A Prelude to Pirates of the Caribbean!
Pirates of the Caribbean: in Fact and Fiction was used exclusively for the written information used
on the accompanying web site to True
Caribbean Pirates a program which first aired on The
History Channel on July 9, 2006. For more information on True
Caribbean Pirates see: tcp.html.
This page is not sponsored by Disney, and thankfully the good folks at Disney have never asked me to change the name. For that I thank them.
The Disney ride came first back in the mid 1960s. Then in 1994 I decided to make a web page devoted to Piracy in the Caribbean. Right after I launched the page, a friend commented, you do know Disney has a ride called "Pirates of the Caribbean?" I said "Oh and added the subtitle, "in fact and fiction. Disney, has never approached me and told me to change the name. For that I'm thankful. Later the POTC movies came around and thanks to Johnny Depp, Jack Sparrow, probably became the best known fictional pirate known today. The movie frnachise has doen more to spur interest in piracy than anything I can imagine. After the first movie was a big hit, people from the Disney franchise did contact me. However they didn't contact me to tell me to change the name or be sued. They called me and asked for information on very aspects of piracy, nuatical myths, and the like. I was honored to share what information I could. The information was used manily for some of their online games and for background information for the movies.
This page is dedicated to the Golden Age of Piracy,
particularly in the Caribbean. Its main reason for existence is
personal in nature. Believe it or not, this page was probably
the first page on piracy to exist on the WWW. From the beginning,
this page was never intended to be "fancy". I have left
the dancing pirates and other fluff to page developers more interested
in presentation than content. I have tried to make the site aesthetically
pleasing with original artwork as well as public domain images
but the central focus is and will remain written information on
piracy drawn from a variety of sources. I have listed the sources
used to create this site at (A Bibliography
of Piracy ) but I have decided not to go through the site
and foot note where each tidbit of information comes from. This
is not a term paper and therefore I didn't have to. Furthermore,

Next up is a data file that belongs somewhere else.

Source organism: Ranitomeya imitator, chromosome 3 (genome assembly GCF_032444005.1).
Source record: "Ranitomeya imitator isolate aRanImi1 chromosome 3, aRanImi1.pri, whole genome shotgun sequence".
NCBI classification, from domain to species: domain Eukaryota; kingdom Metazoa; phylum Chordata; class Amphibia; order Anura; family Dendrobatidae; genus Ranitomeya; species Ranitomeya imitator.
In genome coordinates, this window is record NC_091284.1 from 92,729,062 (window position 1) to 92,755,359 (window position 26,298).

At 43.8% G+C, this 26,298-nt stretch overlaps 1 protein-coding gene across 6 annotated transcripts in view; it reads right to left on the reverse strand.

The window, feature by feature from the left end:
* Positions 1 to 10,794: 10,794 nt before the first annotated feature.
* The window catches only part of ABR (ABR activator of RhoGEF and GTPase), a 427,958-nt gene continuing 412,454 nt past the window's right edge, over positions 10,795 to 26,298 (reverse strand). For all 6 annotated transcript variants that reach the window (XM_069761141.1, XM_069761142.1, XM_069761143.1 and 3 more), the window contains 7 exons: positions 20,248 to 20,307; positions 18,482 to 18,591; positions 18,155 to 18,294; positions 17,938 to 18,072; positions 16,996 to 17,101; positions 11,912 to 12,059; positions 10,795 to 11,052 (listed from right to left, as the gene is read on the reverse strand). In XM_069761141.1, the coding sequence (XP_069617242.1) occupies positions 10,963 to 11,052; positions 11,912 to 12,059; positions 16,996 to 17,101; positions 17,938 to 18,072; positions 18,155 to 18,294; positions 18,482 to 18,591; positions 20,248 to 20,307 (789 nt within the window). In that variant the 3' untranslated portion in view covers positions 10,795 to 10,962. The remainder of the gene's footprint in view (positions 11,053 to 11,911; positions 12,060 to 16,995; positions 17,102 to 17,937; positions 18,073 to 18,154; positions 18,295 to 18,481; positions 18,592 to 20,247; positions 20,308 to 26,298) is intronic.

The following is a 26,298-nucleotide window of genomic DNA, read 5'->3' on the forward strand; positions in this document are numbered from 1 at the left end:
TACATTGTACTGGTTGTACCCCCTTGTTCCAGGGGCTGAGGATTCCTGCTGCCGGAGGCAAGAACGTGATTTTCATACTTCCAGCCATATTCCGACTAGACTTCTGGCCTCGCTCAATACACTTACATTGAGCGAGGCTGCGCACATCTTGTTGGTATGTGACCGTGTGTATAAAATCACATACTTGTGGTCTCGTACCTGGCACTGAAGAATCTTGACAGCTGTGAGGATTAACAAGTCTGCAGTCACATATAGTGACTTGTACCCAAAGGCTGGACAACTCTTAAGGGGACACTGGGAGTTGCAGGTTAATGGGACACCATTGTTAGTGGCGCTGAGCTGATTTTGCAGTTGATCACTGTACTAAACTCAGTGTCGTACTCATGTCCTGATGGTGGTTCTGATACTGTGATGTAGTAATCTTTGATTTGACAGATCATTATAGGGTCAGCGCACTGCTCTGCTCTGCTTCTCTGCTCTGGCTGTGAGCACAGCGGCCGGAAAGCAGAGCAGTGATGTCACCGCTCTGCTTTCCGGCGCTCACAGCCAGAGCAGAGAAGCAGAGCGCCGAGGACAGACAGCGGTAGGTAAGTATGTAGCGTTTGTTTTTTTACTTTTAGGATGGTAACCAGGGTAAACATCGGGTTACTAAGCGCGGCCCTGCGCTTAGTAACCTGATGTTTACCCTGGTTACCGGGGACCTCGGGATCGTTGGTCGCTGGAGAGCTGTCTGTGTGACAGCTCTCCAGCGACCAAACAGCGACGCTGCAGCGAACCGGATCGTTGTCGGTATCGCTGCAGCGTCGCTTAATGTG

much of the information is found in dozens of sources. And finally
if I foot noted the whole site, the page would become unsightly
and even more difficult to keep up. Most web sites do not even
include a bibliography but I have done so for three reason. First,
so you can know where I got my information and second, so you
can go to those same sources and find out even more about piracy.
My final reason for the bibliography is to encourage people to
read the books! This is where you will find the most information.
Despite all the information you will find here and other online
sights, the true treasure trove of information is found in the
The intent of the page is to educate and to give the emerging
scholars of piracy a place to start (and perhaps finish) their
research on a most fascinating and colorful subject.
When I started out on this project there were no other pages
on piracy. Today you'll find hundreds, if not thousands of them. Many of them are
flashier than this one and some actually have information you
won't find here. Surprisingly, though, a number of them have pirated
biographies and other information straight from this page. I take
this as high praise. My goal now is to provide you with even more
information that will eventually show up on other pages. The
Pirates of the Caribbean pages will never be the glitziest
site, but I hope to make it the most informative.
I dedicated this site to my family and friends who have encouraged
me to keep this page going over the many years of its existence.
(and for all you English majors out there. Yes I know this technically
should be a preface, not a prelude but prelude just sounded better!)
From the Oxford English Dictionary (OED):
- Preface: The introduction to a literary work,
usually stating its subject, purpose, scope, method, etc.; (in
modern use also) spec. an introductory note, often of a personal
nature, written by the author and distinguished from a foreword
and an introduction.
- Prelude: A preliminary action, or condition,
preceding and introducing one of more importance; an introduction,
a preface; a precursor.
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*The quote: "The Great Mischief and Danger Which Threatens
Kingdoms and Commonwealths"
From the book :A General History of the Robberies
and Murders Of the most notorious Pyrates (1724)